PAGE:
The annals record that in September, 1861, these eight Sisters left Chicago in company with the military officer who had been sent to conduct them. They set out by way of St. Louis for Lexington, Missouri, a place they failed to reach. After many delays and thrilling incidents they arrived at Jefferson City. Immediately on their arrival they were requested to take charge of the City Hospital, which was crowded with sick and wounded soldiers. They remained there until April, 1862, when, the division being ordered elsewhere, their services were no longer needed. At Saint Louis, on their way home, they were met by a sanitary commissioner who asked them to take charge of the hospital department on the steamboat Empress, which was carrying wounded soldiers from the battlefield of Shiloh. One one of its trips up the Mississippi the Empress reached Keokuk, Iowa, April 16, 1862. It required two days to remove the sick and wounded soldiers to the hospital. The Sisters did everything possible to relieve the suffering of their patients during the five weeks they spent on their floating hospital.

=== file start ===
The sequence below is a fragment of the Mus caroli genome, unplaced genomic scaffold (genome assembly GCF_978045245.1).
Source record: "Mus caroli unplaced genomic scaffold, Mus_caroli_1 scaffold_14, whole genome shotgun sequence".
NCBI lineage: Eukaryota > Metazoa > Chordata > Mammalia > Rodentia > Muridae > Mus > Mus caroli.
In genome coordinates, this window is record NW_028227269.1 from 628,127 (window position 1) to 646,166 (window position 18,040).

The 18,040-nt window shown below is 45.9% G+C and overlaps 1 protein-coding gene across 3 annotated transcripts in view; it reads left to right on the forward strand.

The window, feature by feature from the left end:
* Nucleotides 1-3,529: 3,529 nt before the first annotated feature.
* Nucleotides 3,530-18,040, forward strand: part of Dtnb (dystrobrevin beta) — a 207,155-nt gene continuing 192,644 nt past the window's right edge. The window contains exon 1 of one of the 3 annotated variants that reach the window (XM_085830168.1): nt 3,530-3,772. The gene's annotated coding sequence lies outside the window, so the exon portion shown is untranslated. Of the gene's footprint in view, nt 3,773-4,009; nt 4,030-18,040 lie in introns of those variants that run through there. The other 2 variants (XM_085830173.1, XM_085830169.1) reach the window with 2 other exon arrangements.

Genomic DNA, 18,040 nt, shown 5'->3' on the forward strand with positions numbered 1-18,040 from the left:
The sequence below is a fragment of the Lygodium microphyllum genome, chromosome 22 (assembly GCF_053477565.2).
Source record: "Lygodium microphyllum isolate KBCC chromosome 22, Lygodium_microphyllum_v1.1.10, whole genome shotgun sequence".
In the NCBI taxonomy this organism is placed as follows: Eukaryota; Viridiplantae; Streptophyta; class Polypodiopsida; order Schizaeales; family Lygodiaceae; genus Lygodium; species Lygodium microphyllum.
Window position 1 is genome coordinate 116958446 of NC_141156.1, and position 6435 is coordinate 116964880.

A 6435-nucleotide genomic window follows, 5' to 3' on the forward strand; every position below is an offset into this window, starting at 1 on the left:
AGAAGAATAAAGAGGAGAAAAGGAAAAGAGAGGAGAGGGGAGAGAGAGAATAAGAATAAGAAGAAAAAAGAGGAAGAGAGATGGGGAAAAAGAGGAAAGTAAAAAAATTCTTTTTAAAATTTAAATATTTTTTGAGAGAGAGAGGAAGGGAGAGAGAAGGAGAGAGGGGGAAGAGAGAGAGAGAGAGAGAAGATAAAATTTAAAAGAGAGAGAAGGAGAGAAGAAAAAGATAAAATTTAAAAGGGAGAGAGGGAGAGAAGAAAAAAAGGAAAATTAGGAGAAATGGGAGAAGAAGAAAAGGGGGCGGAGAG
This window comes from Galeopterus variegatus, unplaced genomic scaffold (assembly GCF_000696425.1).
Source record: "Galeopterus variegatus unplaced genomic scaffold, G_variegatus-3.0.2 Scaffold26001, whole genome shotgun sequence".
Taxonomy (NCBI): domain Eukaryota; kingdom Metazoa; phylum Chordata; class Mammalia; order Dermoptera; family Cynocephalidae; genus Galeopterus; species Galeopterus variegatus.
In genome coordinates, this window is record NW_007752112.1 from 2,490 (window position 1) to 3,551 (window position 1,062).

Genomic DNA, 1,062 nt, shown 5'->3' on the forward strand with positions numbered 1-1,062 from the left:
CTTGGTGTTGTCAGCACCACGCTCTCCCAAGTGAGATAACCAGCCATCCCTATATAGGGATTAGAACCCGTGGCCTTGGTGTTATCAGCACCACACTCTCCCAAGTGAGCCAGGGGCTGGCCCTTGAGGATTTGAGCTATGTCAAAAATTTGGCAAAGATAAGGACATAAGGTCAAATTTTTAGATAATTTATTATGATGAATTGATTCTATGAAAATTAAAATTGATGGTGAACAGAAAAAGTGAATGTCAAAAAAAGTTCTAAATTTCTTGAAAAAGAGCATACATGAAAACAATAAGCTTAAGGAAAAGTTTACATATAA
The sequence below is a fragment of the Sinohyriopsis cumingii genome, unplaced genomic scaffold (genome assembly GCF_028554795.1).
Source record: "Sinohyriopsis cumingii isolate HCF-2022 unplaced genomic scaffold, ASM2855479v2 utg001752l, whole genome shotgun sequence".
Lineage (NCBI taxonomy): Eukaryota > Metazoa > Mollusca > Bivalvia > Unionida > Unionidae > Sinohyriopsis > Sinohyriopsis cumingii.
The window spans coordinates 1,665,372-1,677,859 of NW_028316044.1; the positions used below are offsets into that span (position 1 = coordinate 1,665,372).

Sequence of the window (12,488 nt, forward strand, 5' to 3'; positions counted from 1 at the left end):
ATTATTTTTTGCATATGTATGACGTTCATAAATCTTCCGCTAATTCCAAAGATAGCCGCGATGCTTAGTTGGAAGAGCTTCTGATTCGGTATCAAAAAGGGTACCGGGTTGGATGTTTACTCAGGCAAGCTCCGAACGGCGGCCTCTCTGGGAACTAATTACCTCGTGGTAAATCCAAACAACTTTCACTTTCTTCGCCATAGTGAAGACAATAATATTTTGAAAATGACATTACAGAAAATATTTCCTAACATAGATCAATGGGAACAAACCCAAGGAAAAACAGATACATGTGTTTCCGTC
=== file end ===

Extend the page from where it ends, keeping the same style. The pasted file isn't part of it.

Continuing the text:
Sisters of Mercy come
to Iowa: Following the close of the Civil war, in 1867 Mother Mary Borromeo
Johnson and four Sister companions from Saint Xavier Academy, Chicago, opened a
school in the little town of DeWitt. Shortly afterwards doctors from Davenport
asked for Sisters to open a hospital. In response to this invitation Mercy
Hospital was opened in 1868. In 1869 a school and academy were opened in
Independence by Mother Mary Francis Monholland and her cultured and experienced